P:\GIS\ElToro\AI\Stiff2.ai
J une 2007
Mg SO
4
Ca HCO
3
+CO
3
Na +K Cl
Mg SO
4
Ca HCO
3
+CO
3
Na +K Cl
Cations Anions meq/kg
0 5 10 5 10
Cations Anions meq/kg
0 5 10 5 10
NOTES:
Each diagram represents a single groundwater sample collected as part of this study. Each sample was collected from
a different well. Diagrams are color-coded to match the formation of origin of the sample (based on well screen interval).
This figure was originally produced in color. Reproduction
in black and white may result in loss of information.
Aromas - Paso Robles + Monterey Formation (QTc + Tmd)
Basal Sands (Tus)
Monterey Formation (Tmd, Tm) Monterey Formation + Basil Sands (Tmd + Tus)
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#*
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Calera Creek
Watson Creek
Corral De Tierra
San Benancio Gulch
El Toro Creek
Groundwater Chemistry Showing
Locations with MCL Exceedances
El Toro Groundwater Study
Monterey County, California
Figure
5-6
P:\GIS\ElToro\project\20070524mtg\GWChem.mxd
J une 2007
3,000 0 3,000 1,500 Feet

Legend
#*
Historical Groundwater Sample
!
Groundwater Sampled for this Study (2007)
! Result Exceeds Secondary MCL
!
Result Exceeds Primary MCL
Intermittent Stream
Subarea Boundary
Parcel Boundary

NOTES:
This figure was originally produced in color.Reproduction
in black and white may result in loss of information.

8 6

Laguna Seca
Area
Conductance (TDS)
by Formation
5-7
P:\GIS\ElToro\ppt\200706report\Conductance.ppt
Conductance
700
1100
1500
1900
2300
2700
Q
t
c
Q
t
c
+
T
m
d
Q
t
c
+
T
s
m
T
m
d
T
m
d
-
T
u
s
T
s
m
T
u
s
Formation
M
i
c
r
o
S
i
e
m
e
n
s

p
e
r

c
e
n
t
i
m
e
t
e
r
MCL
Chloride Concentrations
0
100
200
300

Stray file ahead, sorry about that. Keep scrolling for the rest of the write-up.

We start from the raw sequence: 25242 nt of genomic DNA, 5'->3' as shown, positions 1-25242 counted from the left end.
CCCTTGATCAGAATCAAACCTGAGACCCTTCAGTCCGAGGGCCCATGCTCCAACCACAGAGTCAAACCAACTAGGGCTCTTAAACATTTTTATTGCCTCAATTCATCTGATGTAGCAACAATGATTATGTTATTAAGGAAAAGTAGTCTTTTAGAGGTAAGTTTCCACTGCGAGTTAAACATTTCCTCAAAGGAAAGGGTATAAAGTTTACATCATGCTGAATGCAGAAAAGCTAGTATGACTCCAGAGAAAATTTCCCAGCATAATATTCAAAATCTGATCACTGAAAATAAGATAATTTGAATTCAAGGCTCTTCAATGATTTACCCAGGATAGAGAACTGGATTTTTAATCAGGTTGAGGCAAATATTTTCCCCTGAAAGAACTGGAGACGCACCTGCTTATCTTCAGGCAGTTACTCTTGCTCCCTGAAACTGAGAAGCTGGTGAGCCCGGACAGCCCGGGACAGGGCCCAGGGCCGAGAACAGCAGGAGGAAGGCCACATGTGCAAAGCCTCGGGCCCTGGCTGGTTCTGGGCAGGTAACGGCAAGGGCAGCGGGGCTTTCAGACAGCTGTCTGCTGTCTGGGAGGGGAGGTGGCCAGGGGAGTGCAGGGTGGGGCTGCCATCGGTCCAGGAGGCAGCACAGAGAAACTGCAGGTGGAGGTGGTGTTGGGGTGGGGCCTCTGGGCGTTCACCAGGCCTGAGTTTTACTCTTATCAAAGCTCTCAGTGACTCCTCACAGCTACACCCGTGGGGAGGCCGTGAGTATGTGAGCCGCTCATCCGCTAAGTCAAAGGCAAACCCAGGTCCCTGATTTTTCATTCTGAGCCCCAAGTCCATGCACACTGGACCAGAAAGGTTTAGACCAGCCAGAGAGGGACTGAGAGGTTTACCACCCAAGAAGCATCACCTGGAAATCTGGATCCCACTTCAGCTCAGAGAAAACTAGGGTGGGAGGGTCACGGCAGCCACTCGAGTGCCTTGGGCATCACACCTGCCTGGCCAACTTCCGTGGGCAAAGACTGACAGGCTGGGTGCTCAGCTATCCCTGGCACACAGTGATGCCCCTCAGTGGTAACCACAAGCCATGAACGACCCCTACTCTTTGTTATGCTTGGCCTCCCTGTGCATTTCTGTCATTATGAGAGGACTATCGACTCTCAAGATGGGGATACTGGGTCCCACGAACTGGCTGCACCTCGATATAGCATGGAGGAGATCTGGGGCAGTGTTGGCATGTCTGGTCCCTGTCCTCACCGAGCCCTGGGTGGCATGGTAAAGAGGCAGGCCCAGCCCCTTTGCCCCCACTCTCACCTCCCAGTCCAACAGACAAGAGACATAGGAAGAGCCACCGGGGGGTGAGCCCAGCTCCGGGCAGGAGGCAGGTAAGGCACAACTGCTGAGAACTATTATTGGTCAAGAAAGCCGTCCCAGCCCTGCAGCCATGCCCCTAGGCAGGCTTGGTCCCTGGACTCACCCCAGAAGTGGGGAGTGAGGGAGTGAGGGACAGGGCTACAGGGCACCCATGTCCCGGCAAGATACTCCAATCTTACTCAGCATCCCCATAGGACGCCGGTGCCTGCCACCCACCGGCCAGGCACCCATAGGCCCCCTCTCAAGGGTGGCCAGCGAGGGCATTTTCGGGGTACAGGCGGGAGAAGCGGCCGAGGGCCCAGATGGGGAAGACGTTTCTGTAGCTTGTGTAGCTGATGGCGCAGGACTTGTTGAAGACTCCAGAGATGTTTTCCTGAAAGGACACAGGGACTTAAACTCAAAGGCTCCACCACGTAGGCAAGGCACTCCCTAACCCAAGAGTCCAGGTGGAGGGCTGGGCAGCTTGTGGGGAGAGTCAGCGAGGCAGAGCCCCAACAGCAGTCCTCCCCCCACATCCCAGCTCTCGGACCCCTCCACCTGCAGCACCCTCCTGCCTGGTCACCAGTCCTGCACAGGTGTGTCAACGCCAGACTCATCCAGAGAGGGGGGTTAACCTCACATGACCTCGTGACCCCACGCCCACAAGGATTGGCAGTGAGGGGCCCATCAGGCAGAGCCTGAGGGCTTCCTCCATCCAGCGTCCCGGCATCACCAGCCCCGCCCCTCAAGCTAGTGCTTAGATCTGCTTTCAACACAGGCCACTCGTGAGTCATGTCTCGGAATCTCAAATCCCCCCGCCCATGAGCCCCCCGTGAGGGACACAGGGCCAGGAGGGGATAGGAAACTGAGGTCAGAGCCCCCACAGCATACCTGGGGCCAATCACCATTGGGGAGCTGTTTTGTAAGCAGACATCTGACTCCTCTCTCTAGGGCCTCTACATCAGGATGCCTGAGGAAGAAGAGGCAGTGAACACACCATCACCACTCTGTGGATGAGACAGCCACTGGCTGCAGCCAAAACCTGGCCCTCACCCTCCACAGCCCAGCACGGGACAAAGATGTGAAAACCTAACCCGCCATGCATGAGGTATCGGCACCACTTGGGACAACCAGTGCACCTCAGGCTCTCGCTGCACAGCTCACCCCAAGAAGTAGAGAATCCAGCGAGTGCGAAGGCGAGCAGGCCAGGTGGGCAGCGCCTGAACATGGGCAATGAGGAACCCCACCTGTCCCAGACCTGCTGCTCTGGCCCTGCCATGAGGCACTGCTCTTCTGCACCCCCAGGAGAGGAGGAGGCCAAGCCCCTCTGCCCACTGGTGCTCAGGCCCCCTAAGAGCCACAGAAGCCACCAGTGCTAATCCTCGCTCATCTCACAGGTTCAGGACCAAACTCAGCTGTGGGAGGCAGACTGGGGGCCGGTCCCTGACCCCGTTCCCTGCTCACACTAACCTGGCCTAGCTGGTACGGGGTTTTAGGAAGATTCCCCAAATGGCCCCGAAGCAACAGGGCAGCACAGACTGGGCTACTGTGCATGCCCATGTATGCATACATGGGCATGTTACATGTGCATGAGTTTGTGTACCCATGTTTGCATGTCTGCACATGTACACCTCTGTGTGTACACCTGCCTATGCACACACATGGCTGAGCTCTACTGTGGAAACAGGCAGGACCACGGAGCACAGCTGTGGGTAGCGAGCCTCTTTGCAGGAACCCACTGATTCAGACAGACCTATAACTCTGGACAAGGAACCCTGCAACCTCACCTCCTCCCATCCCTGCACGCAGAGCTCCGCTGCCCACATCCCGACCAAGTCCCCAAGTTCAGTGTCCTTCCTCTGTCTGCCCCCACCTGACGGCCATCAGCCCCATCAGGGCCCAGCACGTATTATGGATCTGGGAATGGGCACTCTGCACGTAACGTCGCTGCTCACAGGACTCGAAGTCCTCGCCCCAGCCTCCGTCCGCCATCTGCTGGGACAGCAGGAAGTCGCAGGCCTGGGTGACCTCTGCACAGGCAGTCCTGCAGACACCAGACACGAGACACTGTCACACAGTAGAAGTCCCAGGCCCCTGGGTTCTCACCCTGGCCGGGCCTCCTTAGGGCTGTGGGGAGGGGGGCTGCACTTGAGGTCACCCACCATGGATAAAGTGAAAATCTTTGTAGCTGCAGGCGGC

400
500
Q
T
c
Q
T
c
+
T
m
d
Q
T
c
+
T
s
m
T
m
d
T
m
d
-
T
u
s
T
s
m
T
u
s
Formation
C
o
n
c
e
n
t
r
a
t
i
o
n

(
m
g
/
L
)
Sulfate Concentrations
0
100
200
300
400
500
600
Q
T
c
Q
T
c
+
T
m
d
Q
T
c
+
T
s
m
T
m
d
T
m
d
-
T
u
s
T
s
m
T
u
s
Formation
C
o
n
c
e
n
t
r
a
t
i
o
n

(
m
g
/
L
)
Chloride and Sulfate
by Formation
5-8
P:\GIS\ElToro\ppt\200706report\Chloride & Sulfate by Formation.ppt
MCL
MCL
Manganese and Iron
by Formation
5-9
P:\GIS\ElToro\ppt\200706report\Fig5-9 Manganese & Iron by Formation.ppt
Manganese Concentrations
0
100
200
300
400
500
600
700
800
Q
t
c
Q
t
c
+
T
m
d
Q
t
c
+
T
s
m
T
m
d
T
m
d
-
T
u
s
T
s
m
T
u
s
Formation
C
o
n
c
e
n
t
r
a
t
i
o
n

(
m
g
/
L
)
Iron Concentrations
0
2000
4000
6000
8000
10000
Q
t
c
Q
t
c
+
T
m
d
Q
t
c
+
T
s
m
T
m
d
T
m
d
-
T
u
s
T
s
m
T
u
s
Formation
C
o
n
c
e
n
t
r
a
t
i
o
n

(
m
g
/
L
)
MCL
MCL
Arsenic and Cadmium
by Formation
5-10
P:\GIS\ElToro\ppt\200706report\Arsenic & Cadmium by Formation.ppt
MCL
MCL
Groundwater Stable Isotope Data
El Toro Groundwater Study
Monterey County, CA
Figure
5-11
P:\GIS\ElToro\AI\StableIsotopevv.ai
J une 2007
-60
-55
-50
-45
-40
-35
-30
-9 -8.5 -8 -7.5 -7 -6.5 -6 -5.5 -5

18
O

2
H
Qtc
Qtc - Tsm
Tsm
Qtc - Tmd
Tmd
Tmd - Tus
Tus
451 Corral de Teirra
Station ID 76
431 Corral de Tierra
Station ID 25
Global Meteoric Water Line

2
H =8 *
18
O +10
Local Meteoric Water Line

2
H =5.806 *
18
O +8.6305